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A lot more sources posted at Dose of Halacha According to some poskim (Halachos Ketanos 2:28; Kaf Hachaim OC 226:1) the beracha should only be recited in the month of Nissan, though most poskim (Ritva, Rosh Hashana 11a; Mishna Berura 226:1; Aruch Hashulchan OC 226:1; Tzitz Eliezer 12:20:3) write that one should say it whenever when one first sees the ...


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wiki If a firstborn attending a siyum does not hear the completion of the tractate, or if he does not understand what he hears, or if he is in the shiva period of mourning and is thus forbidden from listening to the Torah material being taught, some authorities rule that subsequent eating would not qualify as a seudat mitzvah and he would therefore be ...


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The OP asks about attending the siyum and only eating later at a different place and time? The Minchas Yitzchak (vol.9:45) and Rav Elyashav (I heard this from Rav Smith) both say (as do others) that the simchah of the siyum is what releases the fast. Therefore, you may eat later and elsewhere. One idea for this is the Gemara (Shabbos 118) that says when ...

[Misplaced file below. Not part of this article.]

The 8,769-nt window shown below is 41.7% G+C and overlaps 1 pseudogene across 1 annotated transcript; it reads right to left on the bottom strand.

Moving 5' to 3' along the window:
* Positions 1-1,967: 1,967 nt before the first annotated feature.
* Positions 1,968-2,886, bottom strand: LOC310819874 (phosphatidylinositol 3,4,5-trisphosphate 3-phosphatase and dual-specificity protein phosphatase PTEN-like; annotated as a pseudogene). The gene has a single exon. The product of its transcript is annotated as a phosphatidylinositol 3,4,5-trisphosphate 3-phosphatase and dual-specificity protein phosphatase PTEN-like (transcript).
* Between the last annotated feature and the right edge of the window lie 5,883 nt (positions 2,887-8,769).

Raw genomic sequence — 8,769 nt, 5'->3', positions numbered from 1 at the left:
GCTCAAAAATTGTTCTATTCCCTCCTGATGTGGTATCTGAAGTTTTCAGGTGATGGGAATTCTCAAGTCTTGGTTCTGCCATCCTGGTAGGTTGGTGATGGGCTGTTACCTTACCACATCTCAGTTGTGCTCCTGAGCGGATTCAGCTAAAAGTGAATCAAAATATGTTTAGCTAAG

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Yes, he does need to fast. The main part of the Mitzvah is partaking of the meal. As a matter of fact, one could even eat of the meal and be a part of the Mitzvah without having heard the Siyum part. Source: The announcement made by the Rav of the Shul I go to every year for the Siyum.


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This is an interesting question. Many shuls in my neighborhood have no food at all. Two reasons for that: People are hurrying to get to work on time The shul kitchen & kiddush room, etc. is usually closed for the week, so there is no place to comfortably make a meal The main part of the siyum is the "siyum" which means the finishing of the ...


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The Chasam Sofer gives the following explanation (I heard this quoted, don't know where to find it) for why it is called Shabbos HaGadol. Every Motzai Shabbos we say ויהי נועם to lengthen the return of the souls that were released from Gehinnom for Shabbos who must go back on Motzai Shabbos (Tur O.C. 295). However, when Yom Tov is during the week, we don't ...


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According to chabad.org "A further reason why we recall the miracle on Shabbat rather than on the tenth of the month is that, forty years later, Miriam died on that day and the well which accompanied the Children of Israel and provided them with water in the wilderness, disappeared. When the anniversary of Miriam's death fails on a weekday, some observe it ...



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